The concept of the “cytokine storm” has been emphasized since the COVID-19 outbreak, which is associated with a systemic inflammatory reaction and multiple organ dysfunction, including the digestive damage. Cytokine dysregulation and abnormal immune responses will lead to more severe disease and death. Higher expression of T-helper-1-related cytokines was noticed in the serum of COVID-19 patients, including interferon-γ (IFN-γ), T-helper-1 chemokine IFN-γ-inducible protein-10, monocyte chemoattractant protein-1, interleukin (IL) IL-6, and human granulocyte-macrophage colony stimulating factor. Concentrations of these cytokines were also significantly different between patients in the ICU and those in non-ICU. However, increased levels of T-helper-2-related anti-inflammatory cytokines, IL-4 and IL-10, were also found, whose mechanistic roles remain to be elucidated (1). Activated T cells in the peripheral blood obtained from a patient with COVID-19 manifested high cytotoxicity with more cytotoxic granules, granulysin and perforin, suggesting that pathogenic T cells are associated with accelerating the systemic inflammation in this disease (31). Moreover, deteriorating intestinal inflammation was observed in mice during intragastric gavage with MERS-CoV. Importantly, lung infection was then verified in these mice at day 5 after intragastric MERS-CoV inoculation, and histological examination of the lung revealed inflammatory cell infiltration and viral antigen-positive cells, indicating the possibility that pulmonary infection can be secondary to a primary MERS-CoV infection in the intestine through hematogenous viral trafficking (36). However, whether intestinal lesions of COVID-19 are the result of a secondary response after systemic inflammation, are the result of a primary intestinal infection, or are the combined results of both mechanisms remains uncertain. Further investigations of intestinal specimens from biopsy and autopsy are required to explore this mechanism. Dynamic monitoring of lymphocytes and cytokines can help achieve early detection, early diagnosis, and early treatment for COVID-19. Monoclonal antibodies targeting the excessive release of inflammatory cytokines may be promising for COVID-19 treatment.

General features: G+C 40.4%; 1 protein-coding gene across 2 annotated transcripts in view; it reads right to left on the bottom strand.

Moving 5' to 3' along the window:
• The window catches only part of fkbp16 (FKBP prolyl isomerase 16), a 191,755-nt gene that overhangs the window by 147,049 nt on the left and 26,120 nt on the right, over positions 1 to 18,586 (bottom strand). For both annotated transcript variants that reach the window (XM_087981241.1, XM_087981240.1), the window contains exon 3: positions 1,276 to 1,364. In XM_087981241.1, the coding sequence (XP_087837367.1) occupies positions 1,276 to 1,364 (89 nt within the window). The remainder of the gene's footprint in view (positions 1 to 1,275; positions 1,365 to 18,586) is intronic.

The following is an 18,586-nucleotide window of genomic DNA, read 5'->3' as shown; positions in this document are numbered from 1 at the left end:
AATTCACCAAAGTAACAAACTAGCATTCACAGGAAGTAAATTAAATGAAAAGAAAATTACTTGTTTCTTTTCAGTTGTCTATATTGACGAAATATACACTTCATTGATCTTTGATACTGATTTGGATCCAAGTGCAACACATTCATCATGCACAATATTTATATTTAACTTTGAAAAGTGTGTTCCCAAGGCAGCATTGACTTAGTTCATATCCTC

ACE2 presumably plays a vital role in the pathogenesis of liver damage in COVID-19. ACE2 is an ACE homologue that has the ability to counteract the vasoconstricting effect of angiotensin (Ang) II through degrading Ang II into Ang 1–7, thereby decreasing damage to the liver caused by the renin–angiotensin system (37). ACE2 was identified with moderate expression in healthy livers in the previous study (38), but a recent single-cell RNA sequencing study of healthy liver tissues found that ACE2 was highly expressed in both cholangiocytes and hepatocytes, particularly in more than half of cholangiocytes, providing a new theoretical basis for liver injury in COVID-19 infection (39). Moreover, the pathologic examination from a COVID-19 death case found moderate microvascular fatty degeneration and mild hepatic lobular portal region active inflammation in the liver (31), suggesting that liver damage in COVID-19 tends to be due to a secondary injury from hypoxia. An in vitro experiment also showed that the expression and activity of ACE2 were sharply increased in hepatocytes and bile duct cells under hypoxia (37). In general, the condition of patients with coexisting liver disease may be potentially worsened during COVID-19 infection from the increased expression of ACE2 caused by hypoxia during the cytokine storm. Thus, more attention should be given to these patients in clinical practice. Choosing appropriate liver medications to protect liver function for COVID-19 patients is necessary.